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The crashing brilliance of The Best Is Yet To Come," courtesy of Frank Sinatra and the Count Basie band, came to mind on this, the fifth anniversary of Something Else! Reviews. The site has evolved through a couple of iterations into the daily digest you see today and, in many ways, it feels like we're just getting started ...
As for Sinatra-Basie, well, our tune begins, as expected, with a lightly swinging piano aside. (Count Basie played with the kind of space you could guide battleships through.) His band then eases in behind, led by bassist George Bumblebee" Catlett and just-right drummer Sonny Payne, while Sinatra (and, again, this is expected) approaches the lyric with a wink and a snap. As Best is Yet to Come" builds to its middle, however, the Basie brass (with an assist from arranger Quincy Jones) creates a bold syncopation behind Sinatra, pushing him past his easy cool into a happy swayand then into a grinding groove.
The trumpet group, led by Al Porcino and George Cohn with returning visitor Harry Sweets" Edison, starts by reeling off a bright blast. Soon, an enthralling, bordello-rattling kind of back-and-forth is underway, almost like a game of oneupsmanship between a surprised Sinatrawho had slipped away for this recording while filming the movie None But the Brave," even showing up for one rehearsal in an Army costumeand a randy Basie outfit that's ready to roll.
The '64 edition of this band, which also notably included saxophonist Frank Wess and guitarist Frank Green, had been together for a decade, and it plays with a fearsome thunderall banging brass and careening reeds amidst a splashy rhythm. Basie himself (as per usual) is so deep, so aphoristic, in the mix that he becomes this unseen Svengali. Wait until I draw you near!" Sinatra sings, almost bowled over, before the tune eases back into a sly horn signature to finish things.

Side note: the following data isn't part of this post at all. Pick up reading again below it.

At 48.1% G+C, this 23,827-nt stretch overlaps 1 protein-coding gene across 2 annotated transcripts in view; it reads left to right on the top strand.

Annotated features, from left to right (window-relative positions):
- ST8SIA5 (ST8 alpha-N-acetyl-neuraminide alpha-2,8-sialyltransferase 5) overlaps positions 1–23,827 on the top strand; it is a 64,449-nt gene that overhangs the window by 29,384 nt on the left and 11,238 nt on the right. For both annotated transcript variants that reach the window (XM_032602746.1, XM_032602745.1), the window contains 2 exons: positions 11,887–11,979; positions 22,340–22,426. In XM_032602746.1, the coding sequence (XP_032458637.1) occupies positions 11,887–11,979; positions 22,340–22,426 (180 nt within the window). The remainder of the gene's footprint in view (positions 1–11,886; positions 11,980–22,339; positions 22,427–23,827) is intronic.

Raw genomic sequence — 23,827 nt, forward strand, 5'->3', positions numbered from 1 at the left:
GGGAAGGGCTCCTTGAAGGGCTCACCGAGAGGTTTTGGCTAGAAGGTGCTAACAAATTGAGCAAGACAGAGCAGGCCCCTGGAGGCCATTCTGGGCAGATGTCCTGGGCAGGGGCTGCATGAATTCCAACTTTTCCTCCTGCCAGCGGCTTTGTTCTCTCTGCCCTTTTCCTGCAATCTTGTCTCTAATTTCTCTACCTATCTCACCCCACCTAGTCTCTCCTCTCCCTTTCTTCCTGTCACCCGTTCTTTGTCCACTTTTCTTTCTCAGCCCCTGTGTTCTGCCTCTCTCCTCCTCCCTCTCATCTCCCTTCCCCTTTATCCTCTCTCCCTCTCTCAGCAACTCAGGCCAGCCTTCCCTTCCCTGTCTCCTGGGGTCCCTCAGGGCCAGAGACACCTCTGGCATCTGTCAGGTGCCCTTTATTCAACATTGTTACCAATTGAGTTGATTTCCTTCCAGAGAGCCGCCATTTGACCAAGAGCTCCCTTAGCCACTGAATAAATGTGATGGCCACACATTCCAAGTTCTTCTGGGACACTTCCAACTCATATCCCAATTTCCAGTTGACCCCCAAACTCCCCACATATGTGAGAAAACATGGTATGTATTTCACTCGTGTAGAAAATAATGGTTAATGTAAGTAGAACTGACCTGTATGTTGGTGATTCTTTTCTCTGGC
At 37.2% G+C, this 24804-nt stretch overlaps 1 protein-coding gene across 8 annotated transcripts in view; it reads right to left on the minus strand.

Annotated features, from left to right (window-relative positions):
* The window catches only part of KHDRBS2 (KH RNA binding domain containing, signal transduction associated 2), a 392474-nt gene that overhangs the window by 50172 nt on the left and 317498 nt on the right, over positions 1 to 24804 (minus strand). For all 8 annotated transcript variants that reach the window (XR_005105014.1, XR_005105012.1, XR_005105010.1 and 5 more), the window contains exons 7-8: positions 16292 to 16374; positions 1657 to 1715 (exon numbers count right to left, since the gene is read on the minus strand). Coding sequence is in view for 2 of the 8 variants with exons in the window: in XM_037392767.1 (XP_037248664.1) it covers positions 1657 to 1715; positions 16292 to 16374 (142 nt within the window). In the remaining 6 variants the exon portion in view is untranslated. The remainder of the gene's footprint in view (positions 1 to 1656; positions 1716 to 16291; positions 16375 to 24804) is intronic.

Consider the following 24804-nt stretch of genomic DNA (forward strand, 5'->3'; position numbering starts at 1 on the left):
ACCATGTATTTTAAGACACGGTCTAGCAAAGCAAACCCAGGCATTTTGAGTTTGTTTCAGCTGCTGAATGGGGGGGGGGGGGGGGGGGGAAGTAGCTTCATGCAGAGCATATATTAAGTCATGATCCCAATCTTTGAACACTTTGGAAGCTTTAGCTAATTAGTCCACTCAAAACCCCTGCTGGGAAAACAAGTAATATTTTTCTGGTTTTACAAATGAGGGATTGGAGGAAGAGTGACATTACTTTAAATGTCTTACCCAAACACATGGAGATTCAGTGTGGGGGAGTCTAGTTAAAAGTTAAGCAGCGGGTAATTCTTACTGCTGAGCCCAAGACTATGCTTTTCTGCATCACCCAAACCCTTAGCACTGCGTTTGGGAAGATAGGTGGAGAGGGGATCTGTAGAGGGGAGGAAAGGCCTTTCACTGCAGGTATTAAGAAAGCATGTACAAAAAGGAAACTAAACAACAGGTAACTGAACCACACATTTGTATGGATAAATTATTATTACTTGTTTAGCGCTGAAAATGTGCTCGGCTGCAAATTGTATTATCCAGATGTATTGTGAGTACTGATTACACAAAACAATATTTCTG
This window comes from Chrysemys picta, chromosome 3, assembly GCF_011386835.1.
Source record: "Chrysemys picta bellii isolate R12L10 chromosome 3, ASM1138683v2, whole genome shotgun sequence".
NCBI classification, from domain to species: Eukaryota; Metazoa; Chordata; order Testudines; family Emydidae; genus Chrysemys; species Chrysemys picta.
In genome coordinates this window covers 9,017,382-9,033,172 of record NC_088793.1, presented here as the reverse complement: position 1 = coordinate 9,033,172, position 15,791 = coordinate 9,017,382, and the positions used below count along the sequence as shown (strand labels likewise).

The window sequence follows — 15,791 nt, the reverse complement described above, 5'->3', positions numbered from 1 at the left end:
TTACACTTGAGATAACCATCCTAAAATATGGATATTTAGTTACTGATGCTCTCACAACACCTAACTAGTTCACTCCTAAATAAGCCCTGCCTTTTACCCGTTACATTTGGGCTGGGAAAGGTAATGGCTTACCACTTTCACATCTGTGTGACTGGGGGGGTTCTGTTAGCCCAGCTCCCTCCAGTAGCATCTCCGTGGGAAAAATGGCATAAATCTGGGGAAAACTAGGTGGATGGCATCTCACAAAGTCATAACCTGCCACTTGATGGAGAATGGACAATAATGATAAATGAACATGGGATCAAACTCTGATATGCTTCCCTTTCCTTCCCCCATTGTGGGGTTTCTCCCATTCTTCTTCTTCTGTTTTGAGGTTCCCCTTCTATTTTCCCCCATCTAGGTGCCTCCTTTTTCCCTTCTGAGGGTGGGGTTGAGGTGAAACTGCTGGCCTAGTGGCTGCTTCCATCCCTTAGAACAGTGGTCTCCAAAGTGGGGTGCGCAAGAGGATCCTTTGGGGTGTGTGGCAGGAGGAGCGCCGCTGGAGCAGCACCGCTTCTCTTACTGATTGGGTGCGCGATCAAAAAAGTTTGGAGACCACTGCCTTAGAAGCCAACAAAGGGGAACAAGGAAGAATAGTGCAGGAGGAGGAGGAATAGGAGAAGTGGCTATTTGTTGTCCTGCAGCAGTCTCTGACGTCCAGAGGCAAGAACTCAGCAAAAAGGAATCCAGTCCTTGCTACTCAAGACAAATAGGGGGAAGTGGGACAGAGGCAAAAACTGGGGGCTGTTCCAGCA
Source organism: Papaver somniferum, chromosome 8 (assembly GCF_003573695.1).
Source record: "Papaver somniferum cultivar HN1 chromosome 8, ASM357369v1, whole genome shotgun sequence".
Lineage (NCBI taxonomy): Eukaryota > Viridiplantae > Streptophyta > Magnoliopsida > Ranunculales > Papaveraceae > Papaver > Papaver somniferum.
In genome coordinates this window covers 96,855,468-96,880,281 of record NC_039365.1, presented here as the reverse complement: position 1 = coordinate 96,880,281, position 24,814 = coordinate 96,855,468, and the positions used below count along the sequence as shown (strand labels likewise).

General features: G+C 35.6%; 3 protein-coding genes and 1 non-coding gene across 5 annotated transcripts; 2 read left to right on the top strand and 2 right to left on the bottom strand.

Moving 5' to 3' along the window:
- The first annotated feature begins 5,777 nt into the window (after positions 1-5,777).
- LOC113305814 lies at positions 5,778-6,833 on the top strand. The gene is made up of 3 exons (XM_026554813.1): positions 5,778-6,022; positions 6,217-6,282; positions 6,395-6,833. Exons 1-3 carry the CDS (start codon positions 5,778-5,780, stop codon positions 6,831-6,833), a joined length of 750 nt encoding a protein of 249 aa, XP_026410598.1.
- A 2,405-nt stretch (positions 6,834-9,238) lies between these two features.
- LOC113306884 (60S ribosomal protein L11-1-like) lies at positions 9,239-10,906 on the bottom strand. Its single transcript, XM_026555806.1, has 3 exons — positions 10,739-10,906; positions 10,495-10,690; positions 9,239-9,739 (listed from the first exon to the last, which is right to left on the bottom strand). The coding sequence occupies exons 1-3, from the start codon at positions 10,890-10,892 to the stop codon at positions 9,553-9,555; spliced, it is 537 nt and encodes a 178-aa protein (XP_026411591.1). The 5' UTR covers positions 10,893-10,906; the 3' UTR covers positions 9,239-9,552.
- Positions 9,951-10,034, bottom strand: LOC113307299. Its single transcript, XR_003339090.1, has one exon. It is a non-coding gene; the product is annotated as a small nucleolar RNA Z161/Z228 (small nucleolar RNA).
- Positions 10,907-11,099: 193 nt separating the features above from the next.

The Best Is Yet To Come," unfortunately, provides one of only a handful of outright successes on 1964's imaginatively named but nevertheless wildly uneven It Might As Well Be Swing, issued on Reprise. Of course, the high points are dizzyingly highincluding the timeless Fly Me To The Moon" (switched from a waltz to a 4/4) and a boozy take on I Wanna Be Around." Elsewhere, though, the record is dragged down by a remarkable number of misses, considering the success of 1962's initial meeting between these two, the brilliant Neal Hefti-charted Sinatra-Basie. Both singer and pianist continued to indulge a growing penchant for obvious show tunes and now-dated contemporary songs, and a few actually feature a draggy string section which all but obviates the album title.
Even that, however, can't quite overshadow exuberant triumphs like this Best is Yet to Come," originally composed with Ol' Blue Eyes in mind by Cy Coleman. The tune, no surprise, would become a concert staple.
Sinatra comes down hard on the word best" in the last iteration of Coleman's best-is-yet-to-come chorus, clearly thrilled with the takepart of a trio of two- to three-hour sessions, all done live in front of the Basie band, that ultimately produced a 10-song release. Thing is, it's true: Just two years later, there came a terrific follow up in the form of Sinatra at the Sands," a sizzling 1966 live date with Basie.
I love jazz because it is a pure American music and can be expressed in different ways depending upon the artist.
I was first exposed to jazz while as a teenager I listened to Duke Ellington, Benny Goodman, and Louis Armstrong, on a jazz
radio station in New York City.